Technically known as abdominoplasty, a tummy tuck tightens the abdominal muscles while removing excess fat and skin found in the middle or lower abdomen, reducing the appearance of bulges and fat deposits. Tummy tucks provide the most benefit for relatively fit individuals who have been unable to reduce loose skin or fatty areas through diet and exercise, as well as women who have experienced multiple pregnancies and lost skin and muscle elasticity in the abdomen. Those who plan to lose weight or become pregnant in the future should wait before undergoing abdominoplasty. In fact, many of the best tummy tuck candidates are post-bariatric patients.

As with all major surgeries, tummy tucks present several risks to patients, including scarring, infection, and blood clots. Some patients opt for a second surgery to reduce the appearance of scars, which may stretch from thigh to thigh depending on the extent of the initial procedure. By following the surgeon’s aftercare advice, patients can minimize the risk of complications. Importantly, individuals must remain inactive while healing and should refrain from smoking to maximize the body’s mending abilities.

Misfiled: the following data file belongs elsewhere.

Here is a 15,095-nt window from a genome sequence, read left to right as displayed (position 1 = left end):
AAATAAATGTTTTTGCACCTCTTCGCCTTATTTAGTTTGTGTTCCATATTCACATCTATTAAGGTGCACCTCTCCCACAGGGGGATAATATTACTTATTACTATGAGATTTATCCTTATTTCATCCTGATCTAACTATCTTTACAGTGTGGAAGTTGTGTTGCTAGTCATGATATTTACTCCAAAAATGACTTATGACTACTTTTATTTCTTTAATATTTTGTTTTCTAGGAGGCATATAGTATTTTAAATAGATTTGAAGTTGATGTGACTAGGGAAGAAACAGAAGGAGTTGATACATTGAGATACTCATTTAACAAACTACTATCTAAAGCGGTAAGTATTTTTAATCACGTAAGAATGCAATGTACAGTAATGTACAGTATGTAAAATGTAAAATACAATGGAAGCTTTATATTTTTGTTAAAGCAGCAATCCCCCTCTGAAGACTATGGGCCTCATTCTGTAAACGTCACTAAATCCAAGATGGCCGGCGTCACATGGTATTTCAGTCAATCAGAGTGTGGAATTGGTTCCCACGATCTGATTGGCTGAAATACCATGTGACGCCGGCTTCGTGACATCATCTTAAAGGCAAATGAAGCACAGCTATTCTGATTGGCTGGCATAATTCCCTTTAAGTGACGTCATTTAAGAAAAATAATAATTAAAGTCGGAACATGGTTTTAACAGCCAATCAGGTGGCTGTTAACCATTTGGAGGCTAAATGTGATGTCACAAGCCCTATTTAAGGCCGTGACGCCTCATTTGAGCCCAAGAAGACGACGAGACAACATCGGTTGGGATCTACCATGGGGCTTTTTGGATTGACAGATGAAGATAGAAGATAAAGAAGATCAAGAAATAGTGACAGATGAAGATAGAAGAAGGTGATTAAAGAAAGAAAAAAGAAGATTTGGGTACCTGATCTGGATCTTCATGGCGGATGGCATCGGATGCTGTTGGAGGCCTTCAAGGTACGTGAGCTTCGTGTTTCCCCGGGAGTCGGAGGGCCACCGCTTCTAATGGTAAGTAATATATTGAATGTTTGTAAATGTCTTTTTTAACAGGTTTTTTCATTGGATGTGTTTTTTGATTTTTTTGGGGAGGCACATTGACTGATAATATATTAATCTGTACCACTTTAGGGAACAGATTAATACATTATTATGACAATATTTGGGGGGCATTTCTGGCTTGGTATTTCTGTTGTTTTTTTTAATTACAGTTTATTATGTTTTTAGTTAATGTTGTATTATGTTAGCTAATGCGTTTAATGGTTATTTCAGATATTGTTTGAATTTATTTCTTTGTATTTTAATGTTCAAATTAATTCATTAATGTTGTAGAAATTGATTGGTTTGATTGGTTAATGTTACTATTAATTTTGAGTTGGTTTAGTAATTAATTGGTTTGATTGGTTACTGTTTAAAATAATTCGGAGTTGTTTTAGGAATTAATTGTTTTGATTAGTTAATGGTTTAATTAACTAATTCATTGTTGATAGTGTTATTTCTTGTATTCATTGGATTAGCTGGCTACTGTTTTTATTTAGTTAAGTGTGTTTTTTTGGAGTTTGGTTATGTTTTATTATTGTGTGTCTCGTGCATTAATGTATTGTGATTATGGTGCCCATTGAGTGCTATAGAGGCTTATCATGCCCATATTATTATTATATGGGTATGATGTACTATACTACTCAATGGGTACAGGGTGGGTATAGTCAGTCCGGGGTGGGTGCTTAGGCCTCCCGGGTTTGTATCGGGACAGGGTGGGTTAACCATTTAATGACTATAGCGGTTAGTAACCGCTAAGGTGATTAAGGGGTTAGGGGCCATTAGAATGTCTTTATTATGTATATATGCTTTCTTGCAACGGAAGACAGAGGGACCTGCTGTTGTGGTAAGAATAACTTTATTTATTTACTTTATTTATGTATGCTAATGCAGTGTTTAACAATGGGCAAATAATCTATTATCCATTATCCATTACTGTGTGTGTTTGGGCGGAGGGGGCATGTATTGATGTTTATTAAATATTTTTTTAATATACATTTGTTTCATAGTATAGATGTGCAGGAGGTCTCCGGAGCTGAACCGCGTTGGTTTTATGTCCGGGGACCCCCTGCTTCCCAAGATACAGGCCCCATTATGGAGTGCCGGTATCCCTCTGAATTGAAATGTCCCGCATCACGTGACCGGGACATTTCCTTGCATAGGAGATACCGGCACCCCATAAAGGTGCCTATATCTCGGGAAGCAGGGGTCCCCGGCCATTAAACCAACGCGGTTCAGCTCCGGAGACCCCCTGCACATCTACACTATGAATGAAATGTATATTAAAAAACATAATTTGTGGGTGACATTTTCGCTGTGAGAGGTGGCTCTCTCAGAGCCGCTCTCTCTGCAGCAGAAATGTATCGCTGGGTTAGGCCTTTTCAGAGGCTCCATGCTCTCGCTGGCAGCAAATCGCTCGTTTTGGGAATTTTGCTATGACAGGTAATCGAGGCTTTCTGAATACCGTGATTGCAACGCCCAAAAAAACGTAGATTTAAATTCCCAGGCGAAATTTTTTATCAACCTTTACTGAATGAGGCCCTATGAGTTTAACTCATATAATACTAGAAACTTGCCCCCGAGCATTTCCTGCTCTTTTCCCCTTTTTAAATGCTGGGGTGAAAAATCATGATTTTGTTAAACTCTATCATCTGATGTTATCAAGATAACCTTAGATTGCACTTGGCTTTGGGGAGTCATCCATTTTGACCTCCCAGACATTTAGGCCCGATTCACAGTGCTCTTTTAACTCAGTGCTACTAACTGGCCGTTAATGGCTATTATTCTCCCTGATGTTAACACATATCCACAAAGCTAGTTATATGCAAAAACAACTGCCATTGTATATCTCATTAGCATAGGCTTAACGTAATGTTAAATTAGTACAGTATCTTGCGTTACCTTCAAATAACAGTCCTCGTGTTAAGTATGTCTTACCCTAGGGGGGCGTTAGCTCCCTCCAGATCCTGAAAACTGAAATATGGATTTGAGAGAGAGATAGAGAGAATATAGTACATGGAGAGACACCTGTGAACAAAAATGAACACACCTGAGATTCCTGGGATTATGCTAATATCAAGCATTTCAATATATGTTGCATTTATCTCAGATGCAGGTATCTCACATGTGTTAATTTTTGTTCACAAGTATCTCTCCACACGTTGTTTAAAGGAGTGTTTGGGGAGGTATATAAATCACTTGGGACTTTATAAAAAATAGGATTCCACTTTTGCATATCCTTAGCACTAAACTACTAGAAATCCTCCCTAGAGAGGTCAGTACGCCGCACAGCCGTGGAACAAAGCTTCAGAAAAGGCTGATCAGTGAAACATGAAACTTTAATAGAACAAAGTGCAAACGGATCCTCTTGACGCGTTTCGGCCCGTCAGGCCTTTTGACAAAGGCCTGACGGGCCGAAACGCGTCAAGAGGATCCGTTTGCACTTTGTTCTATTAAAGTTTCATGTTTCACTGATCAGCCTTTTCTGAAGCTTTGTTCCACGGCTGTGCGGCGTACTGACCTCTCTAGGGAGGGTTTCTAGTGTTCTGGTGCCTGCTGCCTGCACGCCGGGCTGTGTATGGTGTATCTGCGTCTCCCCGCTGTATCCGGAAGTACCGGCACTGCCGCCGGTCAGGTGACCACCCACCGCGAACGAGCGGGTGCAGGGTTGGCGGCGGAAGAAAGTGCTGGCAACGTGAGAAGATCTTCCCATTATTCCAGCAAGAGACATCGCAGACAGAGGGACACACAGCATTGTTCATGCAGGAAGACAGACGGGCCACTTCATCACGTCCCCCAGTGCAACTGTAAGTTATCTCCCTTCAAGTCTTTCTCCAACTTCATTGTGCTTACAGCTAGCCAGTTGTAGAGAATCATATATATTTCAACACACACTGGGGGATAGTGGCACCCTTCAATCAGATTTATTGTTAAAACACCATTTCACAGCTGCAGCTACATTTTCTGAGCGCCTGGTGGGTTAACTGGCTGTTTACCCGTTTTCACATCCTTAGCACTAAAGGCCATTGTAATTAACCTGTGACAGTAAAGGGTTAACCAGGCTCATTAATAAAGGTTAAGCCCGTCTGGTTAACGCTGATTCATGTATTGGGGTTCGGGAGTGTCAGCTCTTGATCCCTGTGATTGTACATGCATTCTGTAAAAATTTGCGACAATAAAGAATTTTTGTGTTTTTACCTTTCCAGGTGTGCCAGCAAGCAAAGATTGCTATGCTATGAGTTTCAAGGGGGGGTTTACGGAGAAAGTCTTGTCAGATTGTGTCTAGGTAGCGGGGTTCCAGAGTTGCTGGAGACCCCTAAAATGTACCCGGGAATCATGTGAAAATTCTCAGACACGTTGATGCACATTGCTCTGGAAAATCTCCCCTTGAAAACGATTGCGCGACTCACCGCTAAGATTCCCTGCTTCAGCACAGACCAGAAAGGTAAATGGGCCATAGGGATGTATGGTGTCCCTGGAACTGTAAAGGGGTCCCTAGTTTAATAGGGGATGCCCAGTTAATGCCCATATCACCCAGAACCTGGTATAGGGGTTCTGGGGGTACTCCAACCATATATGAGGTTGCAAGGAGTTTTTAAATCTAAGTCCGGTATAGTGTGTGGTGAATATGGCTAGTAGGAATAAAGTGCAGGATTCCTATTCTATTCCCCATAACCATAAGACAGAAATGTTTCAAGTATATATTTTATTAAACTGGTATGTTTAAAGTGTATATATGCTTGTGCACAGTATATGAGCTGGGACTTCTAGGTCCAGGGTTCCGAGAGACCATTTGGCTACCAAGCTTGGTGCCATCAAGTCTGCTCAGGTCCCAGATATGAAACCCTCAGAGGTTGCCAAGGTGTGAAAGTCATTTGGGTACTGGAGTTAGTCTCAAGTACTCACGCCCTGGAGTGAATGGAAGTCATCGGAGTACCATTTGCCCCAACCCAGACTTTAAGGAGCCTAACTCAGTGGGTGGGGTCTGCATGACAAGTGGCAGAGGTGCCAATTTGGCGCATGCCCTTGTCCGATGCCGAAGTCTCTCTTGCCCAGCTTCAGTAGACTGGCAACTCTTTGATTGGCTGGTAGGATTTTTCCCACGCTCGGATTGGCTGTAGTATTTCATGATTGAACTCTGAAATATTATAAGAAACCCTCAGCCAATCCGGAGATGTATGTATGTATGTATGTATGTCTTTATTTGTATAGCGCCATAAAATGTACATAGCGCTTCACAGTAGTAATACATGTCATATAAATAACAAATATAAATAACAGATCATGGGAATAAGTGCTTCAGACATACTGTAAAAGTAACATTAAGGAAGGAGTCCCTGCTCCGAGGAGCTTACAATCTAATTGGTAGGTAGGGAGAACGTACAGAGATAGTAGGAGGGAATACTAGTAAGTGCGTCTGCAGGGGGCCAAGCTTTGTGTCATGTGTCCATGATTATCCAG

Before the surgery, patients will receive specific instructions about eating, drinking, and taking medications to avoid interactions with anesthesia. The procedure requires anywhere from two to five hours depending on the extent of the operation. Generally, surgeons make an incision between the hipbones below the waistline. A second incision frees the navel from surrounding tissue to prevent unnatural distortion and pulling. The surgeon next separates the patient’s skin from the abdominal wall and stitches the revealed muscles closer together, tightening them and narrowing the waistline. Afterward, the surgeon pulls the skin flap back down, removing any excess, and stitches the navel back into a natural position. Some individuals may return to work after only two weeks, while others may require a month or more for full recovery.

Mediterranean Surgery Center

January 4, 2011 § Leave a comment